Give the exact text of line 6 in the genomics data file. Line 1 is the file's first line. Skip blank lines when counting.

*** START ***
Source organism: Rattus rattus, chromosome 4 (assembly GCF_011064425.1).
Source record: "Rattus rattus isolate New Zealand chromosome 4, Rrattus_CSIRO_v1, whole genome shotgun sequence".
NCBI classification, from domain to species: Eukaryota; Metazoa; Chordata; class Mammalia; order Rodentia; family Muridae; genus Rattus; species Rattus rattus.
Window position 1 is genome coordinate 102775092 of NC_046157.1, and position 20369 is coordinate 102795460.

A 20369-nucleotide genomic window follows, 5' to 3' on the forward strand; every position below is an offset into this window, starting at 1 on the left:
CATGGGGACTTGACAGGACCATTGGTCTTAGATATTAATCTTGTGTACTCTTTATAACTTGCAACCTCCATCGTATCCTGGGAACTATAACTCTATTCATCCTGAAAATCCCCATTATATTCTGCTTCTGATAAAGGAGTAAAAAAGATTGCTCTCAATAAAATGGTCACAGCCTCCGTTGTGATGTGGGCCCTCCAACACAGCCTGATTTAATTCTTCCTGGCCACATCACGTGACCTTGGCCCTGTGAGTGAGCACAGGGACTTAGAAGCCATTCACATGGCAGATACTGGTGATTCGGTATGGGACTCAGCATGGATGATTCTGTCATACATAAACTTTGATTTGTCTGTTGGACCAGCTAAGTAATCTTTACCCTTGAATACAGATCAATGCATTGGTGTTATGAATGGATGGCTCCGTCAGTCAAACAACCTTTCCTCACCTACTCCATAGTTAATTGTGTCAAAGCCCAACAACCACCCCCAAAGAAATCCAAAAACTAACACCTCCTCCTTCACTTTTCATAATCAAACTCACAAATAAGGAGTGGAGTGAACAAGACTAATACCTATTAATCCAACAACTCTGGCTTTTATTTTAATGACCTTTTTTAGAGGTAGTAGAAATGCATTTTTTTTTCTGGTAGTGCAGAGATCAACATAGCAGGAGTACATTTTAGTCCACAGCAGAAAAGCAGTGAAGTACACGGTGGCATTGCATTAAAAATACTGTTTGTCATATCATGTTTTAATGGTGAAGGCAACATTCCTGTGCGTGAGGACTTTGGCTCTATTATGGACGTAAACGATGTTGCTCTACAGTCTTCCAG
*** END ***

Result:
CATGGGGACTTGACAGGACCATTGGTCTTAGATATTAATCTTGTGTACTCTTTATAACTTGCAACCTCCATCGTATCCTGGGAACTATAACTCTATTCATCCTGAAAATCCCCATTATATTCTGCTTCTGATAAAGGAGTAAAAAAGATTGCTCTCAATAAAATGGTCACAGCCTCCGTTGTGATGTGGGCCCTCCAACACAGCCTGATTTAATTCTTCCTGGCCACATCACGTGACCTTGGCCCTGTGAGTGAGCACAGGGACTTAGAAGCCATTCACATGGCAGATACTGGTGATTCGGTATGGGACTCAGCATGGATGATTCTGTCATACATAAACTTTGATTTGTCTGTTGGACCAGCTAAGTAATCTTTACCCTTGAATACAGATCAATGCATTGGTGTTATGAATGGATGGCTCCGTCAGTCAAACAACCTTTCCTCACCTACTCCATAGTTAATTGTGTCAAAGCCCAACAACCACCCCCAAAGAAATCCAAAAACTAACACCTCCTCCTTCACTTTTCATAATCAAACTCACAAATAAGGAGTGGAGTGAACAAGACTAATACCTATTAATCCAACAACTCTGGCTTTTATTTTAATGACCTTTTTTAGAGGTAGTAGAAATGCATTTTTTTTTCTGGTAGTGCAGAGATCAACATAGCAGGAGTACATTTTAGTCCACAGCAGAAAAGCAGTGAAGTACACGGTGGCATTGCATTAAAAATACTGTTTGTCATATCATGTTTTAATGGTGAAGGCAACATTCCTGTGCGTGAGGACTTTGGCTCTATTATGGACGTAAACGATGTTGCTCTACAGTCTTCCAG